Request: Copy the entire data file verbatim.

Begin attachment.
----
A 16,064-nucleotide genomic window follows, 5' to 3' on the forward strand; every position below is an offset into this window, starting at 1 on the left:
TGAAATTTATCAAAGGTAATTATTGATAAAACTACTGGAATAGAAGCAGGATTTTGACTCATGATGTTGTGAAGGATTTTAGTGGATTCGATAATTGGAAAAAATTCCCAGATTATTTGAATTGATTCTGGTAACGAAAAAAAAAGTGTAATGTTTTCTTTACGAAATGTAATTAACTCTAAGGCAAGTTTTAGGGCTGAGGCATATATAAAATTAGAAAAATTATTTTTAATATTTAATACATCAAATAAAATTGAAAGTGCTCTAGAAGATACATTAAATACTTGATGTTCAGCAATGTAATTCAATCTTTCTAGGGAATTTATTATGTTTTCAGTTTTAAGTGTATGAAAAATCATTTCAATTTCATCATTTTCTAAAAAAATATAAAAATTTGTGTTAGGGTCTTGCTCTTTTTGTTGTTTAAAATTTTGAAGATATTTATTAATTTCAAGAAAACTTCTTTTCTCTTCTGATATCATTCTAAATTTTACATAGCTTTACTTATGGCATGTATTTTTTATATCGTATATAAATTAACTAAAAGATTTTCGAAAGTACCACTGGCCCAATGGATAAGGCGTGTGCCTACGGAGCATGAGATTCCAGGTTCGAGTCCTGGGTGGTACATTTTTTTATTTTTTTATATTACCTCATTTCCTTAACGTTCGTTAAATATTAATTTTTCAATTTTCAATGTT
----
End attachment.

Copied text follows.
A 16,064-nucleotide genomic window follows, 5' to 3' on the forward strand; every position below is an offset into this window, starting at 1 on the left:
TGAAATTTATCAAAGGTAATTATTGATAAAACTACTGGAATAGAAGCAGGATTTTGACTCATGATGTTGTGAAGGATTTTAGTGGATTCGATAATTGGAAAAAATTCCCAGATTATTTGAATTGATTCTGGTAACGAAAAAAAAAGTGTAATGTTTTCTTTACGAAATGTAATTAACTCTAAGGCAAGTTTTAGGGCTGAGGCATATATAAAATTAGAAAAATTATTTTTAATATTTAATACATCAAATAAAATTGAAAGTGCTCTAGAAGATACATTAAATACTTGATGTTCAGCAATGTAATTCAATCTTTCTAGGGAATTTATTATGTTTTCAGTTTTAAGTGTATGAAAAATCATTTCAATTTCATCATTTTCTAAAAAAATATAAAAATTTGTGTTAGGGTCTTGCTCTTTTTGTTGTTTAAAATTTTGAAGATATTTATTAATTTCAAGAAAACTTCTTTTCTCTTCTGATATCATTCTAAATTTTACATAGCTTTACTTATGGCATGTATTTTTTATATCGTATATAAATTAACTAAAAGATTTTCGAAAGTACCACTGGCCCAATGGATAAGGCGTGTGCCTACGGAGCATGAGATTCCAGGTTCGAGTCCTGGGTGGTACATTTTTTTATTTTTTTATATTACCTCATTTCCTTAACGTTCGTTAAATATTAATTTTTCAATTTTCAATGTT